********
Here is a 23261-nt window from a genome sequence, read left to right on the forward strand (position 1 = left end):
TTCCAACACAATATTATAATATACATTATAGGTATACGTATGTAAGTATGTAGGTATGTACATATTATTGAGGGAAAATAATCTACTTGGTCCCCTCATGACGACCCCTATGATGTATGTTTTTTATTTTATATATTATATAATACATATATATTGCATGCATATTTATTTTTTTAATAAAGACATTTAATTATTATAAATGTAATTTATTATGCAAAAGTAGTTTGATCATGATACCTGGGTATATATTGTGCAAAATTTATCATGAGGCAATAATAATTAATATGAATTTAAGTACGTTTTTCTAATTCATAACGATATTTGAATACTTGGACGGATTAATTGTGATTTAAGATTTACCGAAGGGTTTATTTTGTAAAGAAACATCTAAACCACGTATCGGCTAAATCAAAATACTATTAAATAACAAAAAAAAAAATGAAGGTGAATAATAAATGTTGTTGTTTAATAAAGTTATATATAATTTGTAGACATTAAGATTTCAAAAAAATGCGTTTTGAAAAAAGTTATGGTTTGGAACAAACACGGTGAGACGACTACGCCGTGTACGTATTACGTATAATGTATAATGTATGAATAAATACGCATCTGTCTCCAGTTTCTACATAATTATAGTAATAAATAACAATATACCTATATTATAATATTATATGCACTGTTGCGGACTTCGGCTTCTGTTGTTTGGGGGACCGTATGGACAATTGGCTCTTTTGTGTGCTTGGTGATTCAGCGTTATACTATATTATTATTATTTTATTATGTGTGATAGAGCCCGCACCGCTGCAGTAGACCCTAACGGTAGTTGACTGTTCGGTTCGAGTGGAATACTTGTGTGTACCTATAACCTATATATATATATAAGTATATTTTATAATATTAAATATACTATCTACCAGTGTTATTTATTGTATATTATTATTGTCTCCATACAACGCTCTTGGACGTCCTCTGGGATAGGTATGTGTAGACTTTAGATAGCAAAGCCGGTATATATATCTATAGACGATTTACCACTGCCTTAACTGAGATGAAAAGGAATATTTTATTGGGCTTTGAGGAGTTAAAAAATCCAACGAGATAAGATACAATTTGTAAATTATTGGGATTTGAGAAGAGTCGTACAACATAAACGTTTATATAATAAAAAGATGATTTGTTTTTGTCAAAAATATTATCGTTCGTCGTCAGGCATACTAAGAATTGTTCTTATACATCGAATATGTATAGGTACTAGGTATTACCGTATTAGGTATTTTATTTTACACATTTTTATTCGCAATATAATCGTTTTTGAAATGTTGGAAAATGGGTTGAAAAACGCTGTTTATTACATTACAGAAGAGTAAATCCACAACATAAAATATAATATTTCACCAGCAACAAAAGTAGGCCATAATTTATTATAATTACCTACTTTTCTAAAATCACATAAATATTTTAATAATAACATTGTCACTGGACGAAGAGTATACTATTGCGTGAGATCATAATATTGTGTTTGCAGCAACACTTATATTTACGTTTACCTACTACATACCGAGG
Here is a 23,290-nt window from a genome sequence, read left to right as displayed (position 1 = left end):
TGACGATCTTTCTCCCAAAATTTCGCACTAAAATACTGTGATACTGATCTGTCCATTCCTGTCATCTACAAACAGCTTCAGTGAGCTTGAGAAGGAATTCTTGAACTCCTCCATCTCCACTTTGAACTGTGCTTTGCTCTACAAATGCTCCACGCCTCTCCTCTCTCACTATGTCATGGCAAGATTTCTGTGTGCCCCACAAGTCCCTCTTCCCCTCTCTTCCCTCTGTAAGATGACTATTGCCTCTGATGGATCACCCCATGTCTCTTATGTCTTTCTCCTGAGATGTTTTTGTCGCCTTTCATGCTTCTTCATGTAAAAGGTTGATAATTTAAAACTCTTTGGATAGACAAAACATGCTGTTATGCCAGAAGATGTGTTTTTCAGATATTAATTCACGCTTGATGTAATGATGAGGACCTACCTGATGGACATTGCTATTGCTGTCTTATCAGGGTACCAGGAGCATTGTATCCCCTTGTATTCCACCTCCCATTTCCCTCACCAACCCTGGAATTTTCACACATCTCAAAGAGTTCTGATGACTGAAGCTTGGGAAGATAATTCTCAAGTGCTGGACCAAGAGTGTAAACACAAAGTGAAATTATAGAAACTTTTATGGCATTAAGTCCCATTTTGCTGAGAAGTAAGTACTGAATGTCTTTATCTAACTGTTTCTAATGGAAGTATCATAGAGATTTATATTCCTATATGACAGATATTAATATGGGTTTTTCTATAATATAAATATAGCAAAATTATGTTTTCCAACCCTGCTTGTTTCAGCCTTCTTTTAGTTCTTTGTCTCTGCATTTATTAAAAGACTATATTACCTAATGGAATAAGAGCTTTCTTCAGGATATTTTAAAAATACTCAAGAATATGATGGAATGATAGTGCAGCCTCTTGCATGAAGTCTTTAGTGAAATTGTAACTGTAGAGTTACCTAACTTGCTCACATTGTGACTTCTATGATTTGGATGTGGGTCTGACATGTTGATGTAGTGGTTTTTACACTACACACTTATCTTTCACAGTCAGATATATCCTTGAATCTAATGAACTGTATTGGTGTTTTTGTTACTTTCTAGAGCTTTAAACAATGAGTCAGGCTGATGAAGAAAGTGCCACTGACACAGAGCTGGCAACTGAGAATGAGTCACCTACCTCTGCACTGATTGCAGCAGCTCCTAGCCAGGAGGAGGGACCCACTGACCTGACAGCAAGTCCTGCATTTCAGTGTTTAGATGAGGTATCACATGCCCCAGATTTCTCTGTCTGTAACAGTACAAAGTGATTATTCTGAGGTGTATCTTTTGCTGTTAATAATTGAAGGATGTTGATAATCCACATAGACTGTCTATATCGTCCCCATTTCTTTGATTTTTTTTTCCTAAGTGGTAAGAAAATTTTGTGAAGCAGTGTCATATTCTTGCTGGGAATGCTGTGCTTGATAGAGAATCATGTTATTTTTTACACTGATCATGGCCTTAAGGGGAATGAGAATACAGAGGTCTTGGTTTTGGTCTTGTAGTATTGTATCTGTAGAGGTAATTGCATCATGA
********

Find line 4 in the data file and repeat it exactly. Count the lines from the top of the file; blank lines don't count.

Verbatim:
TGACGATCTTTCTCCCAAAATTTCGCACTAAAATACTGTGATACTGATCTGTCCATTCCTGTCATCTACAAACAGCTTCAGTGAGCTTGAGAAGGAATTCTTGAACTCCTCCATCTCCACTTTGAACTGTGCTTTGCTCTACAAATGCTCCACGCCTCTCCTCTCTCACTATGTCATGGCAAGATTTCTGTGTGCCCCACAAGTCCCTCTTCCCCTCTCTTCCCTCTGTAAGATGACTATTGCCTCTGATGGATCACCCCATGTCTCTTATGTCTTTCTCCTGAGATGTTTTTGTCGCCTTTCATGCTTCTTCATGTAAAAGGTTGATAATTTAAAACTCTTTGGATAGACAAAACATGCTGTTATGCCAGAAGATGTGTTTTTCAGATATTAATTCACGCTTGATGTAATGATGAGGACCTACCTGATGGACATTGCTATTGCTGTCTTATCAGGGTACCAGGAGCATTGTATCCCCTTGTATTCCACCTCCCATTTCCCTCACCAACCCTGGAATTTTCACACATCTCAAAGAGTTCTGATGACTGAAGCTTGGGAAGATAATTCTCAAGTGCTGGACCAAGAGTGTAAACACAAAGTGAAATTATAGAAACTTTTATGGCATTAAGTCCCATTTTGCTGAGAAGTAAGTACTGAATGTCTTTATCTAACTGTTTCTAATGGAAGTATCATAGAGATTTATATTCCTATATGACAGATATTAATATGGGTTTTTCTATAATATAAATATAGCAAAATTATGTTTTCCAACCCTGCTTGTTTCAGCCTTCTTTTAGTTCTTTGTCTCTGCATTTATTAAAAGACTATATTACCTAATGGAATAAGAGCTTTCTTCAGGATATTTTAAAAATACTCAAGAATATGATGGAATGATAGTGCAGCCTCTTGCATGAAGTCTTTAGTGAAATTGTAACTGTAGAGTTACCTAACTTGCTCACATTGTGACTTCTATGATTTGGATGTGGGTCTGACATGTTGATGTAGTGGTTTTTACACTACACACTTATCTTTCACAGTCAGATATATCCTTGAATCTAATGAACTGTATTGGTGTTTTTGTTACTTTCTAGAGCTTTAAACAATGAGTCAGGCTGATGAAGAAAGTGCCACTGACACAGAGCTGGCAACTGAGAATGAGTCACCTACCTCTGCACTGATTGCAGCAGCTCCTAGCCAGGAGGAGGGACCCACTGACCTGACAGCAAGTCCTGCATTTCAGTGTTTAGATGAGGTATCACATGCCCCAGATTTCTCTGTCTGTAACAGTACAAAGTGATTATTCTGAGGTGTATCTTTTGCTGTTAATAATTGAAGGATGTTGATAATCCACATAGACTGTCTATATCGTCCCCATTTCTTTGATTTTTTTTTCCTAAGTGGTAAGAAAATTTTGTGAAGCAGTGTCATATTCTTGCTGGGAATGCTGTGCTTGATAGAGAATCATGTTATTTTTTACACTGATCATGGCCTTAAGGGGAATGAGAATACAGAGGTCTTGGTTTTGGTCTTGTAGTATTGTATCTGTAGAGGTAATTGCATCATGA